I know that there are rules about kids and animals. We aren’t allowed to do and touch a lot of stuff (and I don’t always agree with that) but I have always been lucky enough to have mentors who found a way to get me close enough to feel nature in my own heart. And that is when I feel my future and the future of this earth. People who do this for kids are our best teachers.
We kids can put ourselves in animals’ place and see through their eyes. Maybe it’s a little scary and it’s very sad, but without knowing what it’s like to be the animals, we’ll never grow up to care enough about solving the problems they face. And we all know that their problems will eventually become our problems. That’s why experiencing nature is so important.
In the movie “Spiderman,” Peter Parker let a robber run past him and get away down the elevator. Later on, that robber killed Peter’s uncle. When Peter realized that his apathy ended up killing his uncle, Peter got this look of determination in his eyes. That was the very moment that shaped his future. Wildlife needs super-hero kids who are motivated by truth, not protected from it.
Ready? Get set… Go where?
If you are going to see kids someday fix the problems that endangered species face, then we need to be prepared.
I am the only one here who can say this from my side of time: When I grow up, I want to be prepared for my own future. I want to know how much work is ahead of me. My future and every kid’s future are linked to nature. It’s our quality of life. It’s our link to God. We are impoverished without nature. There isn’t enough time in one day to explain all the reasons for why we need animals and why kids should begin thinking about these things now.
To tell the truth or not?
It’s been asked of me: What is scarier? To find out the awful truth that there are endangered species in the world while I am still young; that the cute little ocelot at the zoo is one of only a handful left in the world? Or is it worse to grow up, and know nothing about the world’s wildlife woes until I am an adult? And then be expected to fix it?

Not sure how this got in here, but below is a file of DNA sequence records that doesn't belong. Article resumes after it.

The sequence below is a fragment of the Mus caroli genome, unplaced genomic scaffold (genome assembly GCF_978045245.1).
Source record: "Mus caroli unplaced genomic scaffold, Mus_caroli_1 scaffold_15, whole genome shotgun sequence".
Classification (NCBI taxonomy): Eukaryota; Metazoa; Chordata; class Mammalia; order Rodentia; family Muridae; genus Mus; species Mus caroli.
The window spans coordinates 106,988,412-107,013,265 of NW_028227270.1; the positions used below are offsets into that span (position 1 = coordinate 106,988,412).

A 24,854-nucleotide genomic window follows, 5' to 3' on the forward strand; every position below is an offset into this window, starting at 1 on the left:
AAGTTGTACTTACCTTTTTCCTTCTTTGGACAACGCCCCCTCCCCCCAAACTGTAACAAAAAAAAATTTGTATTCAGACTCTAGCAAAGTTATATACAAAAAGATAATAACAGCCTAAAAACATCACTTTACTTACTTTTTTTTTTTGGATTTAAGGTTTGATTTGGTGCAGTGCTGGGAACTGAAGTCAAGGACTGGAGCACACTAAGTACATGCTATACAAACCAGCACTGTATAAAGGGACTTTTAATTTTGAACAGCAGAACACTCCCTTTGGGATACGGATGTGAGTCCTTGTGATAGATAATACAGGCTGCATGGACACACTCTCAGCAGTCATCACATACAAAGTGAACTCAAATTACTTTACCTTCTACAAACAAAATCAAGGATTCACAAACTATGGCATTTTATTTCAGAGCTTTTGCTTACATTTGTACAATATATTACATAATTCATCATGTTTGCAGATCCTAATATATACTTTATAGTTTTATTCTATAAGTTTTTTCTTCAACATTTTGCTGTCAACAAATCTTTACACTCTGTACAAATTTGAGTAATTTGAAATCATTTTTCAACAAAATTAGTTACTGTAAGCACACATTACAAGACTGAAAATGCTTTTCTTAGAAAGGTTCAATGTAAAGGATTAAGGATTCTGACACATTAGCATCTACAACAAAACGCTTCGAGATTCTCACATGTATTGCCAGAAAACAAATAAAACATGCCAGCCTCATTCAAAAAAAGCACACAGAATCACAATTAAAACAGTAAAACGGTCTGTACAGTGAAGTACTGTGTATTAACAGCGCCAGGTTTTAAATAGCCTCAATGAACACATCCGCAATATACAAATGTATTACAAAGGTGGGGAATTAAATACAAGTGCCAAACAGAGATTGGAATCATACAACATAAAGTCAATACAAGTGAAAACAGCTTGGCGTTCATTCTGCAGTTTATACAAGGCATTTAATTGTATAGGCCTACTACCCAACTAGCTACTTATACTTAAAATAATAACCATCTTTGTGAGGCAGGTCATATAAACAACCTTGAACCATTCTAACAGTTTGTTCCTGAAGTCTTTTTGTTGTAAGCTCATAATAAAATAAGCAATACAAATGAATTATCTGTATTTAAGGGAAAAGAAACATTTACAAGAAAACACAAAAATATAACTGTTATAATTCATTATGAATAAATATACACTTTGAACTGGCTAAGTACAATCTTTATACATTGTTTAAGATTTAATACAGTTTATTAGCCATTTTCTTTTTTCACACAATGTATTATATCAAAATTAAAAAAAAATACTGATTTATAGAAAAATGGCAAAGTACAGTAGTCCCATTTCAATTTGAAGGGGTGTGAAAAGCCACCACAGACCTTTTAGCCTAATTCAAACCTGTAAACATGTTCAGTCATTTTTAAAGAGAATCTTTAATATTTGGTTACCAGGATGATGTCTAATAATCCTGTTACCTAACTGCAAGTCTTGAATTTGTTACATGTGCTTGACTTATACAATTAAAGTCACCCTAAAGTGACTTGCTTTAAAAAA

I stand and make a torrid appeal to educators on behalf of children and wildlife: Please tell us the problems now so that we are ready for the task we face.
Children like me do not want to grow up and find out all of a sudden it is up to us to save wildlife and habitats. By then it is too late. By then we have chosen other educational paths, we have debts to pay, children to raise and corporate ladders to climb. But if you will educate us honestly and truthfully while we are still young, we will have the time to make life choices that change the tide of environmental disasters like the ones that ALMOST occurred when two teachers at my school planned to release unwanted classroom pets such as exotic African leopard frogs and African clawed frogs in a San Antonio river. With the truth about endangered species, we can begin our impact now, and continue to grow toward the future.
In Spiderman, Peter’s uncle said something cool. He said, “With great power comes great responsibility.” I began to think about how this applies to nature and kids. I say, “With great knowledge comes great responsibility.” Knowledge plus wisdom equals power.
Docents have both power and responsibility.
Robert F. Kennedy spoke these words in 1968:
“This world demands the qualities of youth; not a time of life but a state of mind, a temper of the will, a quality of the imagination, a predominance of courage over timidity, of the appetite for adventure over the love of ease….It is young people who must take the lead.”
We kids can’t take the lead if we aren’t properly prepared. We can’t take the lead if the truth is sugar coated. Children do need to know about endangered species and all the reasons that brings an animal to the point of extinction. That is the only way we can lead the next generation.
Where do Docents fit in?
Docent Leaders shaped my life!
Kids come through the doors of zoos or aquariums every day and they look just like me. And I am just like them. The only difference between me and the next 9 year-old that loves nature, is the kind of leadership we have had- especially the docents. I’m one of the lucky ones. What kind of leadership am I talking about? There are different levels of commitment which people have had to my education and me.
Every kind of leadership is important. Which level will you commit to for another child like me?
Primary Leaders: Parents
Of course these are the adults who have spent the most time with me, sharing their values, teaching me respect and responsibility. My mom drives me everywhere I need to go. She gets dirty with me and she gets excited about stuff with me. She even types for me. My Dad is an orthopedic surgeon and he has joined me in my rehabilitation efforts by doing surgeries on eagles, hawks and other wildlife. He even fixed a set of Mako shark jaws for SeaWorld. He teaches us how to be safe out in the wild so we can go have adventures. He also helps Josh and me pay for some of our video projects.